Safety: Many students will have to walk to schools rather than be bussed, but many schools are not prepared to provide adequate safety measures to protect these students where facilities do not have sidewalks or crossing guards. Also, young students are not prepared to defend themselves against hurtful strangers on public transportation.

Traffic: With more parents opting to drive or carpool, traffic increases. This is going to place a burden on municipalities to provide more police officers to control traffic and/or school districts have to hire more staff to help with traffic issues.

More cars mean the potential for more accidents and traffic snarls. Commute times will increase and parents run the risk of being late for work or business appointments.

Lost income: When parents are forced to transport their kids instead of sending them on the school bus, they lose time and income. My experience is that in the rural school district where my son is enrolled, the average wait time in the car rider line is about 40 to 45 minutes daily or about 3 ½ hours per week. The wait time is surely higher in metropolitan areas and would increase as the number of car riders rose dramatically.

Time is money ($90.50 plus gas each week for me) and for every minute a taxpayer waits in line to drop off a child, he or she is losing income. Lost income equates to fewer taxes and less revenues for states. Can you say vicious cycle?

Low-income families suffer: These types of fees punish families with lower incomes. What will parents do if they cannot afford the fees? How do they get their children to school? While some may say that they simply must drive them, what happens to those whose working hours prohibit them from transporting their children? What if they don't drive? They might need to choose between working and taxiing children to school.

It doesn’t work: Like most panicked reactions by governments that fail to consider the long-term consequences of raising taxes and imposing fees on services, these school bus fees aren’t working.

For instance, in Franklin Township, Indiana, the number of students riding the buses dropped from 7,000 to 2,000 this school year. One can only hope government bureaucrats have not already spent the revenues they expected to collect from the 7,000 student riders or they will be facing yet another shortfall.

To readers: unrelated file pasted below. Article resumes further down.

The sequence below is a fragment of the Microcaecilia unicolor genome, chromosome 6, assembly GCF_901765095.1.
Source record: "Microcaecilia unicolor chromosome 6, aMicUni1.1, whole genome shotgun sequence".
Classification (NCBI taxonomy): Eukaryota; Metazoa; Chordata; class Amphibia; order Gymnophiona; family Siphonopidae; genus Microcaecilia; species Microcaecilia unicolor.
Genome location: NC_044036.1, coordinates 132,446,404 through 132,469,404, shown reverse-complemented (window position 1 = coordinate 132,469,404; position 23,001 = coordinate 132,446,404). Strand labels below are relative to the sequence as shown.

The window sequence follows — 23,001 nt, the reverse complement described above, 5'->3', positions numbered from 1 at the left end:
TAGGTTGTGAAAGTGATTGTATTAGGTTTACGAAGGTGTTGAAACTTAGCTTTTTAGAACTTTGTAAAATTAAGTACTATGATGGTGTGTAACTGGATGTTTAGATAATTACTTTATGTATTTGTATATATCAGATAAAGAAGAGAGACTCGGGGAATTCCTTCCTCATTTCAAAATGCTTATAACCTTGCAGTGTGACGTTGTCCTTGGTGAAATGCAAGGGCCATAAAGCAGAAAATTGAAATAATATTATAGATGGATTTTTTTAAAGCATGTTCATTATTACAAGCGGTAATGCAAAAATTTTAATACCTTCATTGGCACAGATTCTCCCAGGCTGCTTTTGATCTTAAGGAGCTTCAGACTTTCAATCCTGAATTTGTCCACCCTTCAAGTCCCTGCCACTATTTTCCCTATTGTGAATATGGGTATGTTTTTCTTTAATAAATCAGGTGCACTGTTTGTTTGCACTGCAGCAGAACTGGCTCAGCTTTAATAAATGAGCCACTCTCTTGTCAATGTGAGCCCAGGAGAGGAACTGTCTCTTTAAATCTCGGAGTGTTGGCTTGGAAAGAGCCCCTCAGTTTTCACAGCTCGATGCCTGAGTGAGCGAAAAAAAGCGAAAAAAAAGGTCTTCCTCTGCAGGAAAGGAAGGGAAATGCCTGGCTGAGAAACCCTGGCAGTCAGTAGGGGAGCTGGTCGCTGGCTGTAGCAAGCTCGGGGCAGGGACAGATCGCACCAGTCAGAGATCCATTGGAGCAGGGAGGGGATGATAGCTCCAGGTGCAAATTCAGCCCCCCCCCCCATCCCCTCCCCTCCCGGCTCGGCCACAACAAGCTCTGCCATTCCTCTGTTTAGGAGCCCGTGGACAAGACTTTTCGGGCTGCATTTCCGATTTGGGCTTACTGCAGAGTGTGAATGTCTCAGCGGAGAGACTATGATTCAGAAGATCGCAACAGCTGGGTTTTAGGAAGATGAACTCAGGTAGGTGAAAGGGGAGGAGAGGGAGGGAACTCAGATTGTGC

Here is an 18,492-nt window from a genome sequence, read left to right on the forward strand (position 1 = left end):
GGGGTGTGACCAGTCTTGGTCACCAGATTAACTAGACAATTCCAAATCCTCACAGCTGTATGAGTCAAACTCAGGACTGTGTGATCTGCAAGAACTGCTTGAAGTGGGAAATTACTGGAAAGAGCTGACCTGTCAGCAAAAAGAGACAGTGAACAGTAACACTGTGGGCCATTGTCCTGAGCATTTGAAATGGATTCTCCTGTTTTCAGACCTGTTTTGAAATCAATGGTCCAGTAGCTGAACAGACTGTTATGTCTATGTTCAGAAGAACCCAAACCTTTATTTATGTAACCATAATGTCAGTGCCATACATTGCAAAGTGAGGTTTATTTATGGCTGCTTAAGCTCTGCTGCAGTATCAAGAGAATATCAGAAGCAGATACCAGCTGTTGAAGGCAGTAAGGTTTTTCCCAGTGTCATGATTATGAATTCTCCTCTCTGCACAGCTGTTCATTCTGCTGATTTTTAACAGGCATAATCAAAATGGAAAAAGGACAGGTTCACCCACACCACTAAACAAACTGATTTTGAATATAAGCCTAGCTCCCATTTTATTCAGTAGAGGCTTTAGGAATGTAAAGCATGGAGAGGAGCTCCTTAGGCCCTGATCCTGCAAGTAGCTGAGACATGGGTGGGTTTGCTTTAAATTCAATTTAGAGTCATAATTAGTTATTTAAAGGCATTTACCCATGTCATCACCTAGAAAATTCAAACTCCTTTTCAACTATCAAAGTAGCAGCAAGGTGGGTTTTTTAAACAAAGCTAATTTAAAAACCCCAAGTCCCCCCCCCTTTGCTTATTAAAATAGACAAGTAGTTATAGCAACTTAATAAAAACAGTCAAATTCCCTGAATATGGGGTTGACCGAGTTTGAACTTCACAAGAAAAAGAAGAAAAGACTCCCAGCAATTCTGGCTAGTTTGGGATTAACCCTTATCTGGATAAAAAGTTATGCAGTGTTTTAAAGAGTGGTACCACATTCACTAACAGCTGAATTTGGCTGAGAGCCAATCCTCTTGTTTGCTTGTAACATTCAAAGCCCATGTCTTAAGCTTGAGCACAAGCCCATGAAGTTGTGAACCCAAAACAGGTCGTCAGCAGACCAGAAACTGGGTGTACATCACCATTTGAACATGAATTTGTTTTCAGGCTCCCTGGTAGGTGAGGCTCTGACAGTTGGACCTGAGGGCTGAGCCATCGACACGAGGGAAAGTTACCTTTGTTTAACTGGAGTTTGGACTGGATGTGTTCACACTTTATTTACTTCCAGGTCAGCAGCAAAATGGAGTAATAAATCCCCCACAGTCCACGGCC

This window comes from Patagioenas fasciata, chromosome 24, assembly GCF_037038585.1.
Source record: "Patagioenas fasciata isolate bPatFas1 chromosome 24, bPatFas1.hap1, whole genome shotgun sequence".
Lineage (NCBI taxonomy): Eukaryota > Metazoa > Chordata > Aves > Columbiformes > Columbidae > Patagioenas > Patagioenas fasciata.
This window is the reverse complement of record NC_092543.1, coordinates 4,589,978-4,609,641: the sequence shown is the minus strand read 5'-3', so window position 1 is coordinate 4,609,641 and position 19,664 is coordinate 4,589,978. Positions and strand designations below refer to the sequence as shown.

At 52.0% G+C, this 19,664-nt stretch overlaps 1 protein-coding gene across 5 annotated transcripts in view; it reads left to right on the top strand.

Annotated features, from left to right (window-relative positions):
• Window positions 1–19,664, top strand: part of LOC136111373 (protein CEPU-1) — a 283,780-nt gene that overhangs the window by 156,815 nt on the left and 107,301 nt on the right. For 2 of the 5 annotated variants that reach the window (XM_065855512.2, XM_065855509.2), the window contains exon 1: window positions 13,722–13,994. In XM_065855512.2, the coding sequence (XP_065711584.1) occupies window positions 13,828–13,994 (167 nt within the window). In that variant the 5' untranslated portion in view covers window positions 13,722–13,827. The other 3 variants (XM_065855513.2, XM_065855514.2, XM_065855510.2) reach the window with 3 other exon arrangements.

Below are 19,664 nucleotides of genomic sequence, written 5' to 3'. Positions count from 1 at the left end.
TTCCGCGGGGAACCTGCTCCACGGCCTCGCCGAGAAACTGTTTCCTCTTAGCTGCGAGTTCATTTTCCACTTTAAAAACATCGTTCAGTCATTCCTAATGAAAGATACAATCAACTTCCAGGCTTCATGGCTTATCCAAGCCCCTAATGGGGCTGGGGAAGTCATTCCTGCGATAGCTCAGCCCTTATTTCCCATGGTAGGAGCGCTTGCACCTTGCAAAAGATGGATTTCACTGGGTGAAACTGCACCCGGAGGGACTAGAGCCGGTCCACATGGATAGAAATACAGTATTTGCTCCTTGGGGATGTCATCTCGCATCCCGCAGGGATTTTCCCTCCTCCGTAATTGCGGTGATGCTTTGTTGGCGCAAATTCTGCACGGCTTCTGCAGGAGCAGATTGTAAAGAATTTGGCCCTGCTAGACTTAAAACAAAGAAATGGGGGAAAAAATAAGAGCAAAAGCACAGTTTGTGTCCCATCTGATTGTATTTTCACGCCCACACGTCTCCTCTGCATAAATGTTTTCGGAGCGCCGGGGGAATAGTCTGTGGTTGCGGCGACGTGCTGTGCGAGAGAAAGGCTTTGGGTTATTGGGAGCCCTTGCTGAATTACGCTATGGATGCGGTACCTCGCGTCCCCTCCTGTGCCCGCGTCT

In addition to pulling students off the buses and transporting them personally, many parents are considering whether to just move to different school districts or more parent-friendly states. Either of these moves decreases the amount of expected revenues that municipalities would expect by charging such fees.

So, What Are My Alternatives?

Depending on where the child lives, the student’s age, and his or her proximity to the school, parents are going to need to find other transportation modes:

  • Metropolitan buses
  • Commuter trains
  • Subways
  • Carpools
  • Walk
  • Bicycle

As with most alternatives, the viability of any one of these methods needs to be researched before you make a decision. However, for families with more than one child to transport, considering the overall cost of paying for the bus, one of these alternatives just might be the best economical alternative for you.

It’s Just the Tip of the Iceberg

School bus fees are just the beginning of a financial onslaught on families because of the refusal to decrease governmental spending. While specifics vary from state to state, most state governments give school districts authority to decide on whether to pass costs for certain expenses that relate to voluntary participation (those not related to course grades) to parents. Some typical examples of the costs that are passed on to parents are:

  • Extra-curricular activities such as sports and clubs
  • Technology (lab fees and so forth)
  • Class trips
  • Registration fees
  • Driver education
  • Consumables
  • High school level elective courses

Where Will It End?

While many school districts are setting up payment plans that allow these families to pay for these fees over time, how many families really need to add one more monthly payment to their budget? In a country as prosperous as America, no parent should be forced to decide between putting healthy food on the table and bussing a child to school.

What Are You Thinking?

I’d love to hear your thoughts on this matter. This piece was written a few years back during the last economic downturn, but for many school districts paying for the daily school bus is still an issue. Do you think parents should have to pay school bus fees (or any fees for that matter) if the state constitution for their residence provides for a “free public education?”